Independence Mine State Historical Park


GOLD! A magic word that time cannot tarnish; a soft metal with the strength to forge history. Gold was the magnet that drew thousands of adventurers to the last frontier. Though most Alaskans recognize that gold played an important part in Alaska's history, they normally think first of Nome, Fairbanks, or the Iditarod country. But even before a quarter-of-a-million gold seekers began their stampede into those famous areas, gold was discovered just southeast of Anchorage in 1886. From there prospectors spread into the Susitna and Matanuska river basins, testing the creeks in the nearby mountains.

They found hard rock (lode) gold scattered in quartz veins throughout the granite in the Talkeetna Mountains. These veins were created by hydrothermal action that filled fractures in the rock. Erosion loosened flakes of gold, and flowing water eventually washed the gold-bearing gravel into a stream. Throughout the history of gold mining, placer mining has preceded lode mining, and this area was no exception. The rough-textured gold found in the bottom of pans and sluice boxes hinted at something more: a nearby source, or mother lode.

Robert Lee Hatcher discovered and staked the first lode gold claim in the Willow Creek Valley in September 1906, and others soon followed. But lode mining was expensive for an individual operator; it required elaborate tunnels and heavy equipment, so companies merged to pool resources and reduce expenses.

What is now called Independence Mine was once two mines: The Alaska Free Gold (Martin) Mine on Skyscraper Mountain, and Independence Mine on Granite Mountain. In 1938 the two were bought together under one company, the Alaska-Pacific Consolidated Mining Company (APC). With a block of 83 mining claims, APC became the largest producer in the Willow Creek Mining District. The claims covered more than 1,350 acres and included 27 structures. In its peak year, 1941, APC employed 204 men, blasted nearly a dozen miles of tunnels, and produced 34,416 ounces of gold worth $1,204,560; today $17,208,000. Twenty-two families lived in nearby Boomtown, with eight children attending the Territorial School in the new bunkhouse.

By 1942, the United States had entered World War II, and the War Production Board designated gold mining as nonessential to the war effort. Gold mining throughout the United States came to a halt, but Independence Mine continued to operate because of the presence of sheelite. Sheelite occurs in some of the quartz veins along with gold, and was a source of tungsten, a strategic metal. But because Independence Mine's scheelite production was low, the exemption was short-lived. In 1943, Independence Mine was ordered to close.

The wartime ban was lifted in 1946, but gold mining was slow to recover. After the war, gold could be sold only to the U.S. government at a fixed rate of $35 per ounce. Postwar inflation raged, and gold mining became an unprofitable venture. Finally, in January of 1951, after mining nearly 6 million dollars' worth of gold, Independence Mine was closed by APC, and a chapter of Alaska's gold mining history came to an end. In 1974, Independence Mine was entered into the National Register of Historic Places, a list of cultural resources significant to American history. In the late 1970's, 271 acres of land were donated to the Alaska Division of Parks & Outdoor Recreation for establishment of Independence Mine State Historical Park. On January 16, 1980, title to the acreage was transferred to the State of Alaska.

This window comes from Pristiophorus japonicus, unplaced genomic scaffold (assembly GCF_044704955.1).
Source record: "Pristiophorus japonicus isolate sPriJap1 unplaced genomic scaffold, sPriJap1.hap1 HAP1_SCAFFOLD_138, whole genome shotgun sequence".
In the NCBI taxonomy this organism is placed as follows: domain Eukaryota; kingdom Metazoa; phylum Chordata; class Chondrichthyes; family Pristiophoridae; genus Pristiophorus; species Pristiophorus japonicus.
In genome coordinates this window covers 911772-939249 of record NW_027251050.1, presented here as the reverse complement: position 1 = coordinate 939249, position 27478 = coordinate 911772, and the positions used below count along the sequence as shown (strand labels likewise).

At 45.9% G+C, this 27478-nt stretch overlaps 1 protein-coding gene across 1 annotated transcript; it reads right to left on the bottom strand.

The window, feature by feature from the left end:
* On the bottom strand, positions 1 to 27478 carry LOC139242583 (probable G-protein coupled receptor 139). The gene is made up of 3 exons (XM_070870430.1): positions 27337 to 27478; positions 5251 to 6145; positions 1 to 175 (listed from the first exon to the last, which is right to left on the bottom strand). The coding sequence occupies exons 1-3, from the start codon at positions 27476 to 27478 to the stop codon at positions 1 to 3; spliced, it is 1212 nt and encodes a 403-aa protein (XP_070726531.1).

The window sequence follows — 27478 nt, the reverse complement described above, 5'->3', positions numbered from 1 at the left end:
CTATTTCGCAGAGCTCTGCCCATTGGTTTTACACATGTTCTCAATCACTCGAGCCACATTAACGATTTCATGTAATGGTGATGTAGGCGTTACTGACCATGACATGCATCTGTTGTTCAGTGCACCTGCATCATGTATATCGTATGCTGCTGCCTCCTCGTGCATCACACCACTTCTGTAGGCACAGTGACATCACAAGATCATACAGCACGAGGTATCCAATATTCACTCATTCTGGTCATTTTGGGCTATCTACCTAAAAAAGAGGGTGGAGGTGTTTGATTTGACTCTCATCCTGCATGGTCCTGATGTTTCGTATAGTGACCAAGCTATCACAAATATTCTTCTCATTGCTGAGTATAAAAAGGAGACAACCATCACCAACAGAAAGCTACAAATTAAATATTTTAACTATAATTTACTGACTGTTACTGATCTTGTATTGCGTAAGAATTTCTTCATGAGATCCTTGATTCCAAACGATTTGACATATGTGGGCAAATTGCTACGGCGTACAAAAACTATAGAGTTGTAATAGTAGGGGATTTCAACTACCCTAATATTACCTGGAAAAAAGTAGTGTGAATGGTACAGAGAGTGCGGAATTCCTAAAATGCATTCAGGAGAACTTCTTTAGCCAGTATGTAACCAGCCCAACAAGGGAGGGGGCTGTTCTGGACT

Things to Do

Learn what it was like to live and work in one of Alaska's largest gold mining camps.

Begin your tour of the Independence Mine State Historical Park at the Mine Mangers's House, which houses the Visitor Center and museum. Inside you'll see displays about mining, natural history and the Independence Mine story.

Take a self-guided interpretive tour through the mine camp.

After Labor Day Independence Mine is open to pedestrians 24/7.
Parking is below the gate in the Independence Bowl.
The Visitor Center will re-open in June, 2014.

A day use parking fee of $5 applies at Independence Mine—no overnight camping


Hatcher Pass Brochure

Click here to see a map of the Independence Mine State Historical Park.

Please Help Protect Our Parks

Artifacts should be left for others to enjoy. Alaska law prohibits the disturbance or removal of historical material from a state park.

Road conditions to Independence Mine State Historical Park are subject to weather. Check conditions before attempting the drive between September 15 and May 30. The use of snow machines and off-road vehicles is prohibited within the park.

Winter recreation opportunities include sledding, snowboarding, and cross-country skiing. The park is open year-round to the public, however, the Visitor Center is closed during the winter months.

Pets must be on a leash near developed facilities. Please remember, pets can be annoying to others and frequently harass wildlife.

Do not feed the wildlife. It is unhealthy for them, and feeding ground squirrels can lead to serious bites.

Discharge of all weapons is prohibited at Independence Mine State Historical Park.

Private property adjoins the park. Please respect private property, historical structures, and artifacts found throughout the area.

In Case of emergency
Alaska State Troopers 911 or (907)745-2131
State Park Rangers (907)745-3975 or 745-2827

Emergency telephones are located at:
Independence Mine Visitors Center
Hatcher Pass Lodge, mile 17, Hatcher Pass Road

For More Information
Mat-Su/CB Area Park Office
7278 East Bogard Road
Wasilla, Alaska 99654
(907)745-3975

Independence Mine State
Historical Park Visitor Center
(open seasonally)
(907)745-2827

For a copy of this brochure, contact the DNR Public Information Center at dnr.pic@alaska.gov

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